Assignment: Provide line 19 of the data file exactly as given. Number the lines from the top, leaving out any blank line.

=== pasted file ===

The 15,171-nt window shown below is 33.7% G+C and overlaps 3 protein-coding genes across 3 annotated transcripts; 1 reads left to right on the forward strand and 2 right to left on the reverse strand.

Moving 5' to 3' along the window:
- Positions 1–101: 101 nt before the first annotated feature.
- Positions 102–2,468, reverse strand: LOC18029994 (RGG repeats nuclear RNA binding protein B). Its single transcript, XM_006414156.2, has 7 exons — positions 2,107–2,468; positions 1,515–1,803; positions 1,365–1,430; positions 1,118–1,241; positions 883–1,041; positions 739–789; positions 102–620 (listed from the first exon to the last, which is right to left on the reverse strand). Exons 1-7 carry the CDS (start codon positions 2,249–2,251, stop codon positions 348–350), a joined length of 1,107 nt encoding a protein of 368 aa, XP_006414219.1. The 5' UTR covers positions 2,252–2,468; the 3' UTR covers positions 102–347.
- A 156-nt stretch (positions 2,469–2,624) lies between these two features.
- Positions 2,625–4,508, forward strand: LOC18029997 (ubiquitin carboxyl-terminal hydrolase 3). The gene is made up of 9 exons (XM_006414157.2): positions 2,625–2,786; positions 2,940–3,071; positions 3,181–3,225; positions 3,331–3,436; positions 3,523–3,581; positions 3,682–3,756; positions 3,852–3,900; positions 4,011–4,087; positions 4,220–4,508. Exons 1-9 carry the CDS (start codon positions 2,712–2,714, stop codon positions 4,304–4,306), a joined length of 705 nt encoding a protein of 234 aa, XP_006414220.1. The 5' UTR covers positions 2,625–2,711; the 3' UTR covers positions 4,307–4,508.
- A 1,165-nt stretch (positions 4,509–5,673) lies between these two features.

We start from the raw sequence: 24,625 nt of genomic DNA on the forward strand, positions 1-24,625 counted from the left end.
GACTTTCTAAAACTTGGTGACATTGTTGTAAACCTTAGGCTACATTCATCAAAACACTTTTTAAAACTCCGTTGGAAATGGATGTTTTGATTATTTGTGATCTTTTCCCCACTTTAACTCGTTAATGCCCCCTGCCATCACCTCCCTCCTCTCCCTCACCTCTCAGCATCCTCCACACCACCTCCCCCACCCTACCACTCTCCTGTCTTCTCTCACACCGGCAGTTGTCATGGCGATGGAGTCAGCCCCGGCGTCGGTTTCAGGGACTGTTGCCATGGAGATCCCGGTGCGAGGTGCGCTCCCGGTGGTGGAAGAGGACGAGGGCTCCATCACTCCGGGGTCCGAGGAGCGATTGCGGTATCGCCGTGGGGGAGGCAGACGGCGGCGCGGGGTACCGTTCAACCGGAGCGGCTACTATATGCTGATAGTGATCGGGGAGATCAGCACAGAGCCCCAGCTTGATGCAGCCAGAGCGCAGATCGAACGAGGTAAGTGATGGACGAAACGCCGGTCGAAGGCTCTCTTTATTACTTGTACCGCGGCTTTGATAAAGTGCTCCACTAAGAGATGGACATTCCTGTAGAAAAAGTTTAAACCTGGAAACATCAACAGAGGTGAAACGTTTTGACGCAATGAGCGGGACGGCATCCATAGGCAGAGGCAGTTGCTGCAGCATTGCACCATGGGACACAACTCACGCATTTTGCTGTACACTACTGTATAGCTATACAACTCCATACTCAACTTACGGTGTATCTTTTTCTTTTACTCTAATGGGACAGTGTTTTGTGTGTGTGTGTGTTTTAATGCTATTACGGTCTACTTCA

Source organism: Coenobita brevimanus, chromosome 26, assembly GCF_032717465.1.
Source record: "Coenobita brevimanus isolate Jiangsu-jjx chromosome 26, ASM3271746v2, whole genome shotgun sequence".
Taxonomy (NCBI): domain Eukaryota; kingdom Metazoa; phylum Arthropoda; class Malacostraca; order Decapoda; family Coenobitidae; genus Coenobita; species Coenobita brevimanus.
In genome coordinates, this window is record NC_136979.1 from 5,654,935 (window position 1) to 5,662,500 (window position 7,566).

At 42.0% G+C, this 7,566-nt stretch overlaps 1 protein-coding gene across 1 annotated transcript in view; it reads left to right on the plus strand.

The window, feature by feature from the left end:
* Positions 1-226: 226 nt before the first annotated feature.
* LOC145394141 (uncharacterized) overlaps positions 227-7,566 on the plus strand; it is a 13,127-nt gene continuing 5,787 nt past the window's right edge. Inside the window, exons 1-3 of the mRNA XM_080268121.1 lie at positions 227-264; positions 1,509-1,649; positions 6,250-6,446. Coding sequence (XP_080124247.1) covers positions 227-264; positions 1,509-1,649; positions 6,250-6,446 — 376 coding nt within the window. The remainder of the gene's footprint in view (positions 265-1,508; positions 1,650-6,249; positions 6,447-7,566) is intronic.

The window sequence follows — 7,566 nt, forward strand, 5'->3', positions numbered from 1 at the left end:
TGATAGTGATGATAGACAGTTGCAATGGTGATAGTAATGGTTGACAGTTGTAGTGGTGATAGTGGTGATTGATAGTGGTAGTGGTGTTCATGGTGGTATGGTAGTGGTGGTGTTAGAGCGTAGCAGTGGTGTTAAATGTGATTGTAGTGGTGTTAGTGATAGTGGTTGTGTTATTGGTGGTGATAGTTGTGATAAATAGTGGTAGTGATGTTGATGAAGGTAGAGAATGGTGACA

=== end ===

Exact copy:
TGATAGTGATGATAGACAGTTGCAATGGTGATAGTAATGGTTGACAGTTGTAGTGGTGATAGTGGTGATTGATAGTGGTAGTGGTGTTCATGGTGGTATGGTAGTGGTGGTGTTAGAGCGTAGCAGTGGTGTTAAATGTGATTGTAGTGGTGTTAGTGATAGTGGTTGTGTTATTGGTGGTGATAGTTGTGATAAATAGTGGTAGTGATGTTGATGAAGGTAGAGAATGGTGACA